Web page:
Since Jesus is indeed the foretold object and spiritual fulfillment of all the Old Testament sacrificial offerings, it is right and proper to look for their application and fulfillment in Jesus Christ (Hebrews 10:1).  Speaking of the Old Testament Paul said:

Romans 15:4  For whatsoever things were written aforetime were written for our learning, that we through patience and comfort of the Scriptures might have hope. 

2Timothy 3:15  …the Holy Scriptures are able to make you wise unto salvation.

Brethren, just think if there were a comprehensive book on the fulfillments of all the sacrificial offerings in the life of Christ?  All the sacrificial offerings point to Jesus.

However, God is gracious to give us sufficient understanding for salvation, and yet there is so much more of His word that we fail to fully appreciate.

You would think that people would be beating down the door to find out everything the Bible contains.  I sometimes wonder how much we have missed in not having a good understanding of the Old Testament’s sacrificial offerings.  They are in the Scriptures for a purpose, and for our benefit.

Those Old Testament priests went through the ritual offerings physically.  God does not require us to do that today, yet He does give us the opportunity to understand the spiritual concepts and apply them today to the best of our ability.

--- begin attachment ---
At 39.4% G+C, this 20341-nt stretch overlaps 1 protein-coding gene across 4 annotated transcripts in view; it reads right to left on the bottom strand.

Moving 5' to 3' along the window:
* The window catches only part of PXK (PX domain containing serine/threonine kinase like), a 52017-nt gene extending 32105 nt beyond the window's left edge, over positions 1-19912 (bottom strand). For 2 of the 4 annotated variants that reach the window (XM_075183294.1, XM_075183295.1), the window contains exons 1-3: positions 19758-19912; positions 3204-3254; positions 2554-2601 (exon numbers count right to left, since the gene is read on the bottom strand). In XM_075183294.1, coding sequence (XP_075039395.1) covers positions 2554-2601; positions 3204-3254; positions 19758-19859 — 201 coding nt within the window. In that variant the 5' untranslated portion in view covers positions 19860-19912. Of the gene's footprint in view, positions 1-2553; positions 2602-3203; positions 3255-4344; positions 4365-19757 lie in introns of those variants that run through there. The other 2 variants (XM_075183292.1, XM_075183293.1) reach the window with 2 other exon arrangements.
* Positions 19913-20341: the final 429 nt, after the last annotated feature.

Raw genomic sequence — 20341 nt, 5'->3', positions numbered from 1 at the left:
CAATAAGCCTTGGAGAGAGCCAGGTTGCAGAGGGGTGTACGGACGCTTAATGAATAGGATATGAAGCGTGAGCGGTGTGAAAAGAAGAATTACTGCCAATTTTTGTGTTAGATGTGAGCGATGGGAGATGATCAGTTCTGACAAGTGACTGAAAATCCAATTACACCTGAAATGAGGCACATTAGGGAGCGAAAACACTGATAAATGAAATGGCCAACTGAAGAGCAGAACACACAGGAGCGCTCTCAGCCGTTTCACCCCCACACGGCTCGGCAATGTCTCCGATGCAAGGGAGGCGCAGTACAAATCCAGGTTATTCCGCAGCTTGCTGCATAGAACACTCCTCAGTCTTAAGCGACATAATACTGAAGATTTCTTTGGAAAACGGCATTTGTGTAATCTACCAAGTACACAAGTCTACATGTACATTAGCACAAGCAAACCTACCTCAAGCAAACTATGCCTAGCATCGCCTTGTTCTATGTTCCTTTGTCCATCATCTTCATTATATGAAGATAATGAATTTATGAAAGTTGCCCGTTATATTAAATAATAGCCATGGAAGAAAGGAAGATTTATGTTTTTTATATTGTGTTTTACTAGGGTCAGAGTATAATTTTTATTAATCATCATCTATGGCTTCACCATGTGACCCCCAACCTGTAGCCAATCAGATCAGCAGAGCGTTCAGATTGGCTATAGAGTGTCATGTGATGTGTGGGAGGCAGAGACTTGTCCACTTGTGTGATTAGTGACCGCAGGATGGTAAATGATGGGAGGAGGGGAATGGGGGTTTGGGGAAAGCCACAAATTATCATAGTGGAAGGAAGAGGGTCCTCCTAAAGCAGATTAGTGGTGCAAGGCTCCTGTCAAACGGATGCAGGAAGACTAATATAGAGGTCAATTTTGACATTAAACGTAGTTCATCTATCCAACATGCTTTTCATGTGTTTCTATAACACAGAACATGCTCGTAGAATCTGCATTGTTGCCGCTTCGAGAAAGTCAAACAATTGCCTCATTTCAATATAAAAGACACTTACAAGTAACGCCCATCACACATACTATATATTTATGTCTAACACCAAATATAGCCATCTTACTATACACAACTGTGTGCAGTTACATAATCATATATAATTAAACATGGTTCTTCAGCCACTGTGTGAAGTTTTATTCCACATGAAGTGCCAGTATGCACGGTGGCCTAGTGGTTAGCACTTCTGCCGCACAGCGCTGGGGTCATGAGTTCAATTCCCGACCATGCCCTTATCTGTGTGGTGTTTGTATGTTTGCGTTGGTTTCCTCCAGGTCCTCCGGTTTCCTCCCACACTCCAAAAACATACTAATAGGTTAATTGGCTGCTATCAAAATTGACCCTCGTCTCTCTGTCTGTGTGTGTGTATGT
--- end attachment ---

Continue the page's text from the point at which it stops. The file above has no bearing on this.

Though the instructions for the Passover meal, and the peace offering, are not identical, they have far more in common than any of the other sacrificial offerings.

This world is restless because they do not have God’s peace.

Ephesians 2:14  Jesus Christ is our peace.

Jesus is the goal of the peace offering, a kind of unity/community meal, signifying peace with God the Father, Jesus Christ, and peace shared with each other. 

The Passover meal, each year, reflects the peace offering (1Corinthians 11:17-34). 

The peace offering pictures a shared meal with God where there is harmony and satisfaction because everyone is at peace with each other—and that includes God the Father Himself.

Jesus fulfilled the sin offering when He died on the cross at 3:00 PM on Passover Day.  He repaired and reconciled man’s impaired relationship with God.